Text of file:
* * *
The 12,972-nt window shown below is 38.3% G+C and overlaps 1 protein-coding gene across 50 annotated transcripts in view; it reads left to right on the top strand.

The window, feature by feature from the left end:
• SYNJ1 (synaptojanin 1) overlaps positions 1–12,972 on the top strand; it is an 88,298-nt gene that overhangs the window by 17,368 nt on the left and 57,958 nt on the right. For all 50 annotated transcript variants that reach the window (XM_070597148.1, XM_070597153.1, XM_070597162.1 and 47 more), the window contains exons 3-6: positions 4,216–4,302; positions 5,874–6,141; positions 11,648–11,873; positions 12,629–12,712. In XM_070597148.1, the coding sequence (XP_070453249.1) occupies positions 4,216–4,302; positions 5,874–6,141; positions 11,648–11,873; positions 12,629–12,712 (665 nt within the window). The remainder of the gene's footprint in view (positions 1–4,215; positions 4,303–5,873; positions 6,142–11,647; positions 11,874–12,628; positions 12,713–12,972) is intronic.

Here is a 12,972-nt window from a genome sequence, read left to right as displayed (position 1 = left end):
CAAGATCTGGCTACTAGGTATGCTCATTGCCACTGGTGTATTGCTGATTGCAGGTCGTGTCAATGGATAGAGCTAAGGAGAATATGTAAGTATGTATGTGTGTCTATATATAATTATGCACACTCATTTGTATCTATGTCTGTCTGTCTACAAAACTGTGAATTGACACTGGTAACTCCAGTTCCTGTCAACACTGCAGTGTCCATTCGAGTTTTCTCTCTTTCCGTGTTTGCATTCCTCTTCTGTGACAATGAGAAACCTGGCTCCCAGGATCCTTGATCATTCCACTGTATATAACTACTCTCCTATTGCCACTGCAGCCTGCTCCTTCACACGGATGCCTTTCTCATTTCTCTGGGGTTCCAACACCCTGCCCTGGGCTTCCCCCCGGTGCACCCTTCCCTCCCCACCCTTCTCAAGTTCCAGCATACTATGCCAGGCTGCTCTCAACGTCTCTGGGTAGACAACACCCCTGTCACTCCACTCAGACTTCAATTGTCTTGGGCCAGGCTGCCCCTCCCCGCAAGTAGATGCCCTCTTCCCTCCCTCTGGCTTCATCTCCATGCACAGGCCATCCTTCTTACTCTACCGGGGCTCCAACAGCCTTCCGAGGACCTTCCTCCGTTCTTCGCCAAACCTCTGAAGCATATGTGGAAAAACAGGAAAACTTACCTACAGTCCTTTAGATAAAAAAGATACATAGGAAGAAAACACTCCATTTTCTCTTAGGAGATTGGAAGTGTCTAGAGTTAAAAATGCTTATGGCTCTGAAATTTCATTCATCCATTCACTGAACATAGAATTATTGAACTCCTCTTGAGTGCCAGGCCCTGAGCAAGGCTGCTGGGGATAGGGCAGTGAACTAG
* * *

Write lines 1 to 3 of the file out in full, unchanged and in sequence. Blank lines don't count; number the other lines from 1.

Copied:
The 12,972-nt window shown below is 38.3% G+C and overlaps 1 protein-coding gene across 50 annotated transcripts in view; it reads left to right on the top strand.

The window, feature by feature from the left end:
• SYNJ1 (synaptojanin 1) overlaps positions 1–12,972 on the top strand; it is an 88,298-nt gene that overhangs the window by 17,368 nt on the left and 57,958 nt on the right. For all 50 annotated transcript variants that reach the window (XM_070597148.1, XM_070597153.1, XM_070597162.1 and 47 more), the window contains exons 3-6: positions 4,216–4,302; positions 5,874–6,141; positions 11,648–11,873; positions 12,629–12,712. In XM_070597148.1, the coding sequence (XP_070453249.1) occupies positions 4,216–4,302; positions 5,874–6,141; positions 11,648–11,873; positions 12,629–12,712 (665 nt within the window). The remainder of the gene's footprint in view (positions 1–4,215; positions 4,303–5,873; positions 6,142–11,647; positions 11,874–12,628; positions 12,713–12,972) is intronic.